Cost Of Prescription Drugs Increases 9.5% Annually, Coordinated By Industry from Natural Blaze
Scripps Research analyzed pharmacy insurance claims from over 35 million Americans, finding ‘continual, marked, annual increases’ of popular brand-name drugs, with price jumps often timed with competitors.
After reviewing tens of millions of insurance claims for the country’s 49 most popular brand-name prescription drugs, a team from Scripps Research Translational Institute found that net prices rose by a median of 76 percent from January 2012 through December 2017—with most products going up once or twice per year.
The substantial price increases were not limited to drugs that recently entered the marketplace, as one might expect, or to those lacking generic equivalents. In addition, the increases often were “highly correlated” with price bumps by competitors.
The researchers concluded that the current rebate system, which incentivizes high list prices for drugs and relies heavily on privately-negotiated rebates to pharmacies, plays a central role driving up costs for consumers. The byzantine and secretive rebate system, they noted, prevents consumers from making informed decisions about purchasing medications.
The study appears in the latest issue of JAMA Network Open.
“It’s no secret that health care prices are growing exponentially in the United States, but what has been less clear is the extent to which certain prescription drugs are contributing to that trend—especially when prices are clouded by a complicated rebate system,” says lead author Nathan Wineinger, PhD, director of biostatistics at Scripps Research Translational Institute and assistant professor in Scripps Research’s Department of Integrative Structural and Computational Biology. “By looking at price data for the most popular brand-name drugs, we found striking and consistent price increases occurring at regular intervals, regardless of competition in the marketplace.”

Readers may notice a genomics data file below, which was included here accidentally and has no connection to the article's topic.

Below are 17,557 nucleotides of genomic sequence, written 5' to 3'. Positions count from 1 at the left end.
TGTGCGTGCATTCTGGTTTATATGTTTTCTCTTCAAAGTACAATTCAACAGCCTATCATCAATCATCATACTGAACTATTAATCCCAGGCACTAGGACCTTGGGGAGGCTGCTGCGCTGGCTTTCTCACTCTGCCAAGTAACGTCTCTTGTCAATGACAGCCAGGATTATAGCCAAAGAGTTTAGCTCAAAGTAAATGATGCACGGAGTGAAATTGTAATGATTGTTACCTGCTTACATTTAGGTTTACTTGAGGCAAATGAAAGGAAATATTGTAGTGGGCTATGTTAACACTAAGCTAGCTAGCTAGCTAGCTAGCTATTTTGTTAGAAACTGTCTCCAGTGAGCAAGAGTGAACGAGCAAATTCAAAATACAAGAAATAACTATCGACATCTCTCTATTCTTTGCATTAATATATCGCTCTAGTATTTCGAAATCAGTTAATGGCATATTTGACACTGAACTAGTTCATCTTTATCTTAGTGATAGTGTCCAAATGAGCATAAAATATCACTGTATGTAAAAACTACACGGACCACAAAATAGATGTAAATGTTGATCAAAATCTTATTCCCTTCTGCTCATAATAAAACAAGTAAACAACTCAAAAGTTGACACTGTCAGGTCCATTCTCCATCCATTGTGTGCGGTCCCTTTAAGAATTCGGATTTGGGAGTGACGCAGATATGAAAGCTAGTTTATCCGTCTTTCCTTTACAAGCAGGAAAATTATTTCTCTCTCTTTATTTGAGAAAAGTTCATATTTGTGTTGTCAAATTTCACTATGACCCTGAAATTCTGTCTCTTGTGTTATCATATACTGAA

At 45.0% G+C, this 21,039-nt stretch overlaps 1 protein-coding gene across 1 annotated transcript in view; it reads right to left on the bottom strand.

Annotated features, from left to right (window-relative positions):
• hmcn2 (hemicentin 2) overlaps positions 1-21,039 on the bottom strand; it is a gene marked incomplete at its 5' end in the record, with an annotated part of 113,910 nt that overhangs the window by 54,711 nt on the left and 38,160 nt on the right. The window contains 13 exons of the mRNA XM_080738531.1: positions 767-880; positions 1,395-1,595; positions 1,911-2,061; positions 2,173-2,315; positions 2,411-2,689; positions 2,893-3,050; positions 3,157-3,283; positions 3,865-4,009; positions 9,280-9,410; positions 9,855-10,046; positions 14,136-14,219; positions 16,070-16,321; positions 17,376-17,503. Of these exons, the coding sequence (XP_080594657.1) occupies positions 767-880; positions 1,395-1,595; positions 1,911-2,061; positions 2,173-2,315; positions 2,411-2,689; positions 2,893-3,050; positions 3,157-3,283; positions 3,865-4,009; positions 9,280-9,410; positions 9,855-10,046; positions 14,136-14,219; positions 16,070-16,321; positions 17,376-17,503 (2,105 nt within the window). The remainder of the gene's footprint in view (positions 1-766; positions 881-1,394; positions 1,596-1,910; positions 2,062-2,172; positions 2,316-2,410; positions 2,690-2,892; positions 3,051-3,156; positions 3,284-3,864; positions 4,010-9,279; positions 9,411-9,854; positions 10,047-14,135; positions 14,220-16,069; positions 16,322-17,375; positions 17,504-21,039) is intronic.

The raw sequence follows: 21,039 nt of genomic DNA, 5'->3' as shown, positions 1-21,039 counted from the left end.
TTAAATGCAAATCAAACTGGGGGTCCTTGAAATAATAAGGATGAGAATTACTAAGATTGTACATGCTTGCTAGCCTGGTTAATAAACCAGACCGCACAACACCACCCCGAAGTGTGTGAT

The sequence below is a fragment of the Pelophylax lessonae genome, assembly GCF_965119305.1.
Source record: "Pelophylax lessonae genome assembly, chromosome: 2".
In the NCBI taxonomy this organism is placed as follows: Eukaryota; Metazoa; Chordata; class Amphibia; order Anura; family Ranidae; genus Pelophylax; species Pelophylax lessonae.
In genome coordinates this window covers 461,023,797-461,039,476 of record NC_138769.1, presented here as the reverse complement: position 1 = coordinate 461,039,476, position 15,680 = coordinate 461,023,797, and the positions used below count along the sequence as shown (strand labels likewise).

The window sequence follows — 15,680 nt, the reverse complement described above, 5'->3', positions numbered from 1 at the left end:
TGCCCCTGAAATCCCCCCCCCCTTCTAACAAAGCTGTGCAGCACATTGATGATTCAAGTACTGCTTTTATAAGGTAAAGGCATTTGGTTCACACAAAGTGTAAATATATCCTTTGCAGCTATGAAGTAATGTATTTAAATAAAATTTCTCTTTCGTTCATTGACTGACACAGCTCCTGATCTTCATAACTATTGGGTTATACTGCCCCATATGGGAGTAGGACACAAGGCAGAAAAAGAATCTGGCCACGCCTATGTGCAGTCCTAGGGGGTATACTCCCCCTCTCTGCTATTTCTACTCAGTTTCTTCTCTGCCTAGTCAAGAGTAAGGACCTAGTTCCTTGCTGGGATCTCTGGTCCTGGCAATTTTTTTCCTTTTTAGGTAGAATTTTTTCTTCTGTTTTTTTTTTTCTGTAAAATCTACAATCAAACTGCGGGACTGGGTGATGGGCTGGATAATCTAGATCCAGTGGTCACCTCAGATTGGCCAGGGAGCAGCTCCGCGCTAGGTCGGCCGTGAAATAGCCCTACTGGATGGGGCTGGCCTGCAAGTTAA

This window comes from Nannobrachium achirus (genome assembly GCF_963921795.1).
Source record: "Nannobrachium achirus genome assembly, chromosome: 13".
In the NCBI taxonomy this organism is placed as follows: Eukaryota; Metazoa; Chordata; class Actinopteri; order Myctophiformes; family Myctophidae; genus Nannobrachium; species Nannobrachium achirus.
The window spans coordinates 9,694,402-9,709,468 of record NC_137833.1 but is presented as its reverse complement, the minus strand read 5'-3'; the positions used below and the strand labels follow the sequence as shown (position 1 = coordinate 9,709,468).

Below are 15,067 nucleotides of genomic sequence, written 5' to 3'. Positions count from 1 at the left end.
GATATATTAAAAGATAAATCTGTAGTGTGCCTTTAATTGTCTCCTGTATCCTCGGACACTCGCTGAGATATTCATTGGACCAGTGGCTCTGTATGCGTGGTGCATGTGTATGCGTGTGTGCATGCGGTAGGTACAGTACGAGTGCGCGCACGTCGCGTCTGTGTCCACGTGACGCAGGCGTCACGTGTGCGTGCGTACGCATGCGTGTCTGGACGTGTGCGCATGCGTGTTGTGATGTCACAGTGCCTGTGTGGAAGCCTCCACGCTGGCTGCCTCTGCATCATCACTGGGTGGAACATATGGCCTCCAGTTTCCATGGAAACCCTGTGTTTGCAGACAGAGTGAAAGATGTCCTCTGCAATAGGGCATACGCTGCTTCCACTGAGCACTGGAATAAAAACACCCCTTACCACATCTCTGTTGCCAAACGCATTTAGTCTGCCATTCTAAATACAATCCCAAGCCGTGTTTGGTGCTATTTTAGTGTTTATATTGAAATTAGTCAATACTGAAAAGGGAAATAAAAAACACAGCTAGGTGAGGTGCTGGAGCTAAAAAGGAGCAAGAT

The Scripps Research team obtained the prescription data from a proprietary Blue Cross and Blue Shield data set known as BCBS Axis, which includes commercial insurance claims from more than 35 million Americans covered by independent Blue Cross and Blue Shield companies in the United States.
With a focus on the 49 most popular brand-name drugs with pharmacy claim data available for the entirety of their five-year research window, Wineinger and his team, led by Eric Topol, MD, conducted a high-dimensional data analysis to examine each claim’s total price. This was represented by the total out-of-pocket costs paid by the insured consumer and the amount paid by the insurer.